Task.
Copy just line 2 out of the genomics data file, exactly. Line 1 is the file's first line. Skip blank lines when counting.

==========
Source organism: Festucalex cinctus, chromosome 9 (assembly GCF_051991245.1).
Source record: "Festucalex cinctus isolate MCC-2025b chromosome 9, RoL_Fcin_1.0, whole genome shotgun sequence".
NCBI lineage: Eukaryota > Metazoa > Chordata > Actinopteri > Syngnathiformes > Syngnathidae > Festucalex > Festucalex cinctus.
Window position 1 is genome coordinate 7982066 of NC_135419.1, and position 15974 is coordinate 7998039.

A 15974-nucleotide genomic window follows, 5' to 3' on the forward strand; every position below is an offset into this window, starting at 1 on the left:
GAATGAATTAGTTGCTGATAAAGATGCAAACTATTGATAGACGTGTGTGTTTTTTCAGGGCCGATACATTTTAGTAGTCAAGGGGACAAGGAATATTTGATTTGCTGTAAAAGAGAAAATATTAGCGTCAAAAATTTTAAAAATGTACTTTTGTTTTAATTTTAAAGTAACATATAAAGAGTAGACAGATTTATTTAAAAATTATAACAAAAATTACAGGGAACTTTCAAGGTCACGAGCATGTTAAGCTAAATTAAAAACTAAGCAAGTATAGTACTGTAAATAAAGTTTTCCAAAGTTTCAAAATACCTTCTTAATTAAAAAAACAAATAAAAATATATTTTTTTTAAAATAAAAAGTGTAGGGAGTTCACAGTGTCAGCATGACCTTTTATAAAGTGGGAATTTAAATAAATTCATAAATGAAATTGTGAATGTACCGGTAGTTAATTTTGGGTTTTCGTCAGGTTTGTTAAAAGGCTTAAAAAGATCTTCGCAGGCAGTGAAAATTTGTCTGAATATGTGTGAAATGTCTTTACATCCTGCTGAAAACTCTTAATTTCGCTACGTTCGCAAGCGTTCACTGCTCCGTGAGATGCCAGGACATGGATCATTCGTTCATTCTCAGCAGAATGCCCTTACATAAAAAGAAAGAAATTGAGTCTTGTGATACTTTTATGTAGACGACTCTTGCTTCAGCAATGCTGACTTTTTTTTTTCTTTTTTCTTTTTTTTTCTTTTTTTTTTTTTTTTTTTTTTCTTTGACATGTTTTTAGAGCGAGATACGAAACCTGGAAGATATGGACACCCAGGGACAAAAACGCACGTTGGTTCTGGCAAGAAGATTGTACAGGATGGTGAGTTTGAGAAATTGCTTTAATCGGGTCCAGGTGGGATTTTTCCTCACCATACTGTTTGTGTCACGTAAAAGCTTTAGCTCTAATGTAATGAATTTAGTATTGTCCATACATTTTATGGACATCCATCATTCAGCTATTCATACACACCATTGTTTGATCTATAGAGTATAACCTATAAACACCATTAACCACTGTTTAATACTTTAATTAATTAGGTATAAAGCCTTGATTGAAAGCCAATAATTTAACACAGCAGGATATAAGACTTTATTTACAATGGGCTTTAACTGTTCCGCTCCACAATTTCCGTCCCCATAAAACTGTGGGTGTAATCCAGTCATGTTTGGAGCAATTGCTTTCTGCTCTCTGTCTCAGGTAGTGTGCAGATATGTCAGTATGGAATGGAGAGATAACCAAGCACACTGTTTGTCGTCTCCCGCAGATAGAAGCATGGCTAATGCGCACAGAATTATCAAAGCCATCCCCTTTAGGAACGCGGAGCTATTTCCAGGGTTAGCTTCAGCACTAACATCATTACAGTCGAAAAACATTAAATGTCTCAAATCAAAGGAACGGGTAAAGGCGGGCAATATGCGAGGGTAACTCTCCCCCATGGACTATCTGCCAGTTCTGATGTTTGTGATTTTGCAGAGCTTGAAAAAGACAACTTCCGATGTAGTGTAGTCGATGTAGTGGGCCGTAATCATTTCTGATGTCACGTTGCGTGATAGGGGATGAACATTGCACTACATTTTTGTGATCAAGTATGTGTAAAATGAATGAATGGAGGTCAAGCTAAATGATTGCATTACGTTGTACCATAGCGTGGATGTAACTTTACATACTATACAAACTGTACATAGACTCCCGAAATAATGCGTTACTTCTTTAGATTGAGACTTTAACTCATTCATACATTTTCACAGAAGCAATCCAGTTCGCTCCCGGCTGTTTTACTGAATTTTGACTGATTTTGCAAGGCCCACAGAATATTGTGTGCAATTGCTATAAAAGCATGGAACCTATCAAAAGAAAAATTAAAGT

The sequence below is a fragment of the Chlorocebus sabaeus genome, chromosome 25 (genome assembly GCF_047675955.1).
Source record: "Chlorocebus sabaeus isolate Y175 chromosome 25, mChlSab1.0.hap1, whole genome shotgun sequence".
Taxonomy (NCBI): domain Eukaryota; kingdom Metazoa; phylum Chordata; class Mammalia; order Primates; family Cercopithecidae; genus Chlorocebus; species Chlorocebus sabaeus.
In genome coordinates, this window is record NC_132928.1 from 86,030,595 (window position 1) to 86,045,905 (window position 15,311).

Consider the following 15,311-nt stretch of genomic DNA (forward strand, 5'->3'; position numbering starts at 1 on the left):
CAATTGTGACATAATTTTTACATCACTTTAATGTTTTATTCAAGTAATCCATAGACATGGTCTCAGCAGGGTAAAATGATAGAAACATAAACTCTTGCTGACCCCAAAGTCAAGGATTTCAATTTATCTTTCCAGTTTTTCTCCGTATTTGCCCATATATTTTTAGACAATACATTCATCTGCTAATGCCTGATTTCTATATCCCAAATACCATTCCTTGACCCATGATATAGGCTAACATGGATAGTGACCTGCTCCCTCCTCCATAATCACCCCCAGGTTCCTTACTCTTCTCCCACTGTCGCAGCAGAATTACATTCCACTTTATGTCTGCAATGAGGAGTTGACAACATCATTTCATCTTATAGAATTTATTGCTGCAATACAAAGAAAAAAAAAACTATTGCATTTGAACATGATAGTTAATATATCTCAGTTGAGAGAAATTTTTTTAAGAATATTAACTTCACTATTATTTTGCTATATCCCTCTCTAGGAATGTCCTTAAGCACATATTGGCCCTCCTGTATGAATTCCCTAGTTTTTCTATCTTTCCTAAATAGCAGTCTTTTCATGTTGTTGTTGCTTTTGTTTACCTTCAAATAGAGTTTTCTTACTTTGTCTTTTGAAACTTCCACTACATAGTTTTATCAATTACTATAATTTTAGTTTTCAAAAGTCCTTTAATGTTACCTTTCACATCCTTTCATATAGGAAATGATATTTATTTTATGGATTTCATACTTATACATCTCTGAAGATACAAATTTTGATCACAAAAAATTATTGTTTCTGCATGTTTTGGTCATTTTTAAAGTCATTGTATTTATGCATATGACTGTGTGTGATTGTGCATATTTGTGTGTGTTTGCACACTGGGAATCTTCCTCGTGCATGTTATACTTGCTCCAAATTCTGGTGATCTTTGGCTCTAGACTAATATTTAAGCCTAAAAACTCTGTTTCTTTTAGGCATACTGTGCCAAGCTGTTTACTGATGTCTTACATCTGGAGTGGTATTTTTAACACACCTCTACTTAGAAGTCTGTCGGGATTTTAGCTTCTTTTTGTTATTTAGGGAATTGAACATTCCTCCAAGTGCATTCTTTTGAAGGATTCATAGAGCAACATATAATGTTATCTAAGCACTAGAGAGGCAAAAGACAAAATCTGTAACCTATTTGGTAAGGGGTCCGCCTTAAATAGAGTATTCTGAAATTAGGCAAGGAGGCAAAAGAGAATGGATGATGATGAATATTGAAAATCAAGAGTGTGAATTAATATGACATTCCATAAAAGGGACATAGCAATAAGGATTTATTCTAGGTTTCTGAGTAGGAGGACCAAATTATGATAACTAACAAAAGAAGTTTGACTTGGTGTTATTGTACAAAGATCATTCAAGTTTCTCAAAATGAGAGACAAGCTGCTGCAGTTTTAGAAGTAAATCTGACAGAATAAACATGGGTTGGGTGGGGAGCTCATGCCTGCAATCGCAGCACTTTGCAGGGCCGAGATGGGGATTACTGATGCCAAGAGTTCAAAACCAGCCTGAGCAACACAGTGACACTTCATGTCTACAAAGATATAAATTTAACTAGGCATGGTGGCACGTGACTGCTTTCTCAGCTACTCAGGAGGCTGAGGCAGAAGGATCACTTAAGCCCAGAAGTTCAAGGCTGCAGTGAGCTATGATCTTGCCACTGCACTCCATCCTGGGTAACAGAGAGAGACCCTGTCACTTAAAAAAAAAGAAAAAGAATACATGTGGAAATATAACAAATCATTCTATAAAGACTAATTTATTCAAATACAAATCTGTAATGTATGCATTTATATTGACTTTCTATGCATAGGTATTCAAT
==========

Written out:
Source record: "Festucalex cinctus isolate MCC-2025b chromosome 9, RoL_Fcin_1.0, whole genome shotgun sequence".